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I am reading a book about semidefinite programming that states the following:

Every semidefinite program can be solved in polynomial time, up to desired accuracy $\epsilon$.

Is this true? And how we can do it?

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Sort of, if you mean complexity in terms of number of operations. In a stronger notation where you take representation of the involved numbers into account, I think complexity is still unknown if memory serves me right (Ramana 1995, An Exact Duality Theory for Semidefinite Programming and its Complexity Implications)

A related example

\begin{equation} \min_y {y_n} \text{ subject to } {y_1 = 1, \begin{bmatrix} y_i & y_{i-1}\\y_{i-1} & \frac{1}{2} \end{bmatrix}\succeq 0,~i = 2\ldots n} \end{equation}

Nice simple trivial SDP. However, the optimal solution here will be $y_i = 2^{2^{i-1}-1}$, i.e. if you represent numbers in your solution algorithm with standard integers (of course not possible in general), the number of bits required to represent the solution will be exponential in $n$. Same if you use standard floating-point representation as the power still is exponential.

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    $\begingroup$ Right- the polynomial time complexity is in terms of the number of iterations, and the work per iteration is polynomial if you count floating point arithmetic operations as unit operations. $\endgroup$ – Brian Borchers Jan 24 '18 at 21:42
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Primal-dual interior-point methods can be used to solve SDP's in a polynomial number of iterations. If you count arithmetic operations (and ignore the bit level complexity of operations on arbitrary precision numbers) then each iteration can be done in polynomial time. This model of computation most accurately reflects practical computation with floating point arithmetic.

Another minor technical caveat is that the SDP needs to satisfy a constraint qualification such as Slater's condition.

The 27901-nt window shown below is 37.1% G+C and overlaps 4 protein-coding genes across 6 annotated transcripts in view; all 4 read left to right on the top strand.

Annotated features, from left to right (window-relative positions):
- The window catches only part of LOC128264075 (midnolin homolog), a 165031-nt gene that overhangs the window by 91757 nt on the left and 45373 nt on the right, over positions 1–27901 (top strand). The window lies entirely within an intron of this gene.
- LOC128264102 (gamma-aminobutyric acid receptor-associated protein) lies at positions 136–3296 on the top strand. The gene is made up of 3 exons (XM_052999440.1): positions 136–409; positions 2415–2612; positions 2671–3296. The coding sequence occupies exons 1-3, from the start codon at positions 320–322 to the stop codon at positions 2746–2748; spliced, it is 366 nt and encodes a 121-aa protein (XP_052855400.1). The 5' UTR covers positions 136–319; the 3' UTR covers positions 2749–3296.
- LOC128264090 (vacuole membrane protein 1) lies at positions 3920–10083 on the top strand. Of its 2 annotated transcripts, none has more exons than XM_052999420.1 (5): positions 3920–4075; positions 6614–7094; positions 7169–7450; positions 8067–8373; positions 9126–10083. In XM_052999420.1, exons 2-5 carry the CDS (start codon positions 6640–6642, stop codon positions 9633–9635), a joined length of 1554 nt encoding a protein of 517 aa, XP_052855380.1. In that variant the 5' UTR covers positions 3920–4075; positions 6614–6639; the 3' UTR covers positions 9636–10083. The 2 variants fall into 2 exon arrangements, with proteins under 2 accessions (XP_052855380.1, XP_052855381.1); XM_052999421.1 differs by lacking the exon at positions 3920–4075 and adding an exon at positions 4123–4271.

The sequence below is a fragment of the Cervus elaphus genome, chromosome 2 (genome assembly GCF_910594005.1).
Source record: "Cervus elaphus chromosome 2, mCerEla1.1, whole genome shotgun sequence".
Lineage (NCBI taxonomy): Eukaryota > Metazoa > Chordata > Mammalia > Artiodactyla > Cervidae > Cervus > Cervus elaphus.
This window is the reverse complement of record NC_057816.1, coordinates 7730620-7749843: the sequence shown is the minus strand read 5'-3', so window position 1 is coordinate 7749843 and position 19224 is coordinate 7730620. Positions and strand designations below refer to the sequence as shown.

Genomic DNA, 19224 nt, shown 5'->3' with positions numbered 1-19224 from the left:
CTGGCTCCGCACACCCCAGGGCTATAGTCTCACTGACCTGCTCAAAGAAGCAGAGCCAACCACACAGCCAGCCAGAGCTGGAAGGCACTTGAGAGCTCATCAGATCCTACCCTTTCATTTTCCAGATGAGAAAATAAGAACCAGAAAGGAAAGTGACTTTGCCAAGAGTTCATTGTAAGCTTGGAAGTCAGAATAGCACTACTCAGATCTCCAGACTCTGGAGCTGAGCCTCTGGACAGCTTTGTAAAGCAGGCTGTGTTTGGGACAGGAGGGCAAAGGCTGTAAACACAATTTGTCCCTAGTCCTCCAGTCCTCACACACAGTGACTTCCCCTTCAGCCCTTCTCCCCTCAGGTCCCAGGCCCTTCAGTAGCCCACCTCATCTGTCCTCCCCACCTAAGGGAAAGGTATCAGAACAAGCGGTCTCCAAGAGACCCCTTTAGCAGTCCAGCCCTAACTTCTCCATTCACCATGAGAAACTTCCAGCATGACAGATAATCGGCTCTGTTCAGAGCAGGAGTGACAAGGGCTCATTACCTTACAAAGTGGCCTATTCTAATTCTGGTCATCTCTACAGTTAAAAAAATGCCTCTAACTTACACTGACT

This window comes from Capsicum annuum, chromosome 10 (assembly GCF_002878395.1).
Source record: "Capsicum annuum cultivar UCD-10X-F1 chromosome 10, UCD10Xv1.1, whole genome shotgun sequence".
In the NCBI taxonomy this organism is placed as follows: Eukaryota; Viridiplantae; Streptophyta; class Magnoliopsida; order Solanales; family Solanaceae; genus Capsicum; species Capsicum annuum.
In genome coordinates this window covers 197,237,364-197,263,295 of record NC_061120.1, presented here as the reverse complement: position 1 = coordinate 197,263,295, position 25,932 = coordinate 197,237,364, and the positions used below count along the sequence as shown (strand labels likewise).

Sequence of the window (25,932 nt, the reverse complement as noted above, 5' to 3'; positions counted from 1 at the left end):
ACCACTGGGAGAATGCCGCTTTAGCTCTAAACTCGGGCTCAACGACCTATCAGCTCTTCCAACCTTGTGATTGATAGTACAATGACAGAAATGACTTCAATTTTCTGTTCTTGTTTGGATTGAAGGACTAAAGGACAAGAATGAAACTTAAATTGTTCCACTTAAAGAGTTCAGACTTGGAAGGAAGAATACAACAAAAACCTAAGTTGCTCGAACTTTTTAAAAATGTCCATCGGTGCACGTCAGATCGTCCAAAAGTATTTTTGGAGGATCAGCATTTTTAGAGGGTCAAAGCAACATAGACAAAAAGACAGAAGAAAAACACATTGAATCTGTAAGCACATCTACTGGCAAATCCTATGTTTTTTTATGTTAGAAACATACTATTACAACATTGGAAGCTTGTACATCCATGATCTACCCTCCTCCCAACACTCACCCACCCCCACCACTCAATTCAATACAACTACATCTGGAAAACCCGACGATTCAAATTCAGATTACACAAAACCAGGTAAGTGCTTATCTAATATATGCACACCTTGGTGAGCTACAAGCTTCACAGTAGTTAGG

See

Yurii Nesterov and Arkadii Nemirovskii, Interior-Point Polynomial Algorithms in Convex Programming, SIAM, 1993.

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  • $\begingroup$ Thank you for the link to the textbook. Could you expand on the technical caveat you have mentioned? Is it necessary/sufficient to check that strong duality holds to ensure that the number of iterations is polynomial in the size of the program? $\endgroup$ – user1936752 Jan 5 '20 at 15:53
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    $\begingroup$ Slater's condition is satisfied if there is a strictly feasible solution to the problem. That is, there is a positive definite (not just positive semidefinite) matrix $X$ that satisfies the linear equation constraints $A(X)=b$. If Slater's condition (or some other constraint qualification) isn't satisfied, then the the primal and dual optimal values may not be equal, the optimal values might not be attained, etc. Unfortunately, many SDP that arise in practice fail to satisfy Slater's condition. $\endgroup$ – Brian Borchers Jan 5 '20 at 16:29
  • $\begingroup$ Thank you. And if Slater's condition holds, is one guaranteed polynomial time convergence? $\endgroup$ – user1936752 Jan 5 '20 at 23:47
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    $\begingroup$ Yes. if Slater's condition holds than the primal-dual interior point method converges to an $\epsilon$ approximate solution in a polynomial number of iterations. $\endgroup$ – Brian Borchers Jan 6 '20 at 1:00
  • $\begingroup$ The complexity analysis that people working in optimization use is iteration complexity rather than bit-level complexity- it's a more realistic model for computations that are done in limited (double) precision floating-point arithmetic. $\endgroup$ – Brian Borchers Mar 26 '20 at 14:08
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In the bit number model of computation, Semidefinite programs can be solved in polynomial time to an arbitrary prescribed precision in the bit model using the ellipsoid method since it is a convex minimization problem.

In the real number model, interior point algorithms for semidefinite programming are shown to be polynomial (assuming Slater's condition holds). In the case that Slater condition fails, then the complexity of interior point algorithms for SDP in the real number model is still open.

Correct me if I am wrong. reference: Semidefinite Programming and Integer Programming Monique Laurent ∗ and Franz Rendl

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